Another disadvantage lies in the fact that the obtained cavity exhibits angle cavities 15 such as the cavity (13, FIG. 1C) obtained with the first known method.

BRIEF SUMMARY OF THE INVENTION

One embodiment of the present invention is a method for forming a cavity in an insulating layer which overcomes the disadvantages of known methods.

One embodiment of the present invention provides a method which uses a single insulating material.

One embodiment of the present invention provides a method which uses a transparent insulating material.

One embodiment of the present invention provides a method which enables modulating the shape of an opening formed in an insulating layer.

One embodiment of the present invention provides a method for forming an opening of a given shape in a silica glass layer. The method comprises non-directionally dry etching the silica glass layer with a non-carbonated fluorinated plasma to form the opening of the given shape, where the layer has a doping profile similar to the given shape. According to an embodiment of the present invention, the doping ion of the layer is selected from among fluorine and phosphorus.

According to an embodiment of the present invention, the doping ion concentration across the layer thickness varies within the range from 1017 to 3×1018 at/cm3.

According to an embodiment of the present invention, the etching by means of the non-carbonated fluorinated plasma is preceded by an etching by means of a carbonated fluorinated plasma.

According to an embodiment of the present invention, the plasma comprises sulfur hexafluoride (SF6) or nitrogen trifluoride (NF3).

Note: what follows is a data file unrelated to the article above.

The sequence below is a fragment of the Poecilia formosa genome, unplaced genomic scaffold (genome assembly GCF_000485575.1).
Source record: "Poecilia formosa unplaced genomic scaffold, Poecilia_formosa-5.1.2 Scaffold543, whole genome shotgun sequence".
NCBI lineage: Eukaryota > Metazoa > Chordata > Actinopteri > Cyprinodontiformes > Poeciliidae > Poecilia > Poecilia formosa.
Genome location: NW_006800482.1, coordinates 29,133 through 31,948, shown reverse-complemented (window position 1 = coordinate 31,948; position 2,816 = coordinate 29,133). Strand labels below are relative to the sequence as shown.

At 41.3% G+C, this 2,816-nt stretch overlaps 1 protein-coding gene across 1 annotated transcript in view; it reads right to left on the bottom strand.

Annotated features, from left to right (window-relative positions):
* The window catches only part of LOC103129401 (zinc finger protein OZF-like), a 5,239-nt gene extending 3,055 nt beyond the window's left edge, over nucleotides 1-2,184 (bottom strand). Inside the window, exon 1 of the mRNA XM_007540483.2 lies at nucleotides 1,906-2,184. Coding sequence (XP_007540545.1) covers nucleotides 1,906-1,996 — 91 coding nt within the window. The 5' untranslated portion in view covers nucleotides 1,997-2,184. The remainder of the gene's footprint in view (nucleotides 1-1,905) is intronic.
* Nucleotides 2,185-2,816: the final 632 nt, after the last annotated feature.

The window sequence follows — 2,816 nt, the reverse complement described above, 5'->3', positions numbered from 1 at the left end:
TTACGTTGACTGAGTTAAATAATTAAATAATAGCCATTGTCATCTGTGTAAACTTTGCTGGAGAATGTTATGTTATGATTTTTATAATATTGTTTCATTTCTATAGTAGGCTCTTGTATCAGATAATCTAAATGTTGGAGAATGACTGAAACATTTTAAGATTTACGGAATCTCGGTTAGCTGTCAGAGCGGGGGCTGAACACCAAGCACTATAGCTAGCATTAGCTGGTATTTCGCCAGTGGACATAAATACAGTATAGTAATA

According to an embodiment of the present invention, the etching is performed with no bombarding of the insulating layer.

An embodiment of the present invention also provides a method for forming a cavity of a given shape in an insulating layer, comprising the steps of:

    • forming an insulating silica glass layer comprising a phosphorus or fluorine concentration profile having the given shape;
    • forming a mask comprising an opening at the location where the cavity is to be formed;
    • forming an opening in an upper portion of the layer by means of a carbonated plasma, the opening having lips;
    • removing the mask;
    • etching the insulating silica glass layer by means of a non-carbonated fluorinated plasma; and
    • depositing a sealing material capable of occluding the lips of the opening of the upper portion.

According to an embodiment of the present invention, the method comprises, before deposition of the sealing material, the step of depositing on walls enclosing the opening a thin metal layer, the sealing material being transparent.

One embodiment of the present invention also provides an optical device comprising at least one cavity obtained by a method according to an embodiment of the present invention.

The foregoing and other features and advantages of the present invention will be discussed in detail in the following non-limiting description of specific embodiments in connection with the accompanying drawings.

BRIEF DESCRIPTION OF THE SEVERAL VIEWS OF THE DRAWINGS

FIGS. 1A to 1C illustrate, in partial simplified cross-section view, a known method for forming a cavity in a stacking of insulating materials;

FIG. 2 illustrates, in a partial simplified cross-section view, an intermediary step of the forming of a cavity according to another known method;

FIGS. 3A to 3C illustrate, in partial simplified cross-section view, a method for forming a cavity according to an embodiment of the present invention;

FIG. 4 schematically illustrates a doping ion concentration profile in a layer of FIG. 3, according to an embodiment of the present invention;

FIG. 5 schematically illustrates another concentration profile in a layer of FIG. 3, according to an embodiment of the present invention;

FIG. 6 illustrates, in partial simplified cross-section view, the cavity formed by means of a layer comprising the concentration profile of FIG. 5, according to an embodiment of the present invention;

FIG. 7 schematically illustrates another concentration profile in a layer of FIG. 3, according to an embodiment of the present invention; and

FIG. 8 illustrates in partial simplified cross-section view the cavity formed by means of a layer comprising the concentration profile of FIG. 7, according to an embodiment of the present invention.

DETAILED DESCRIPTION OF THE INVENTION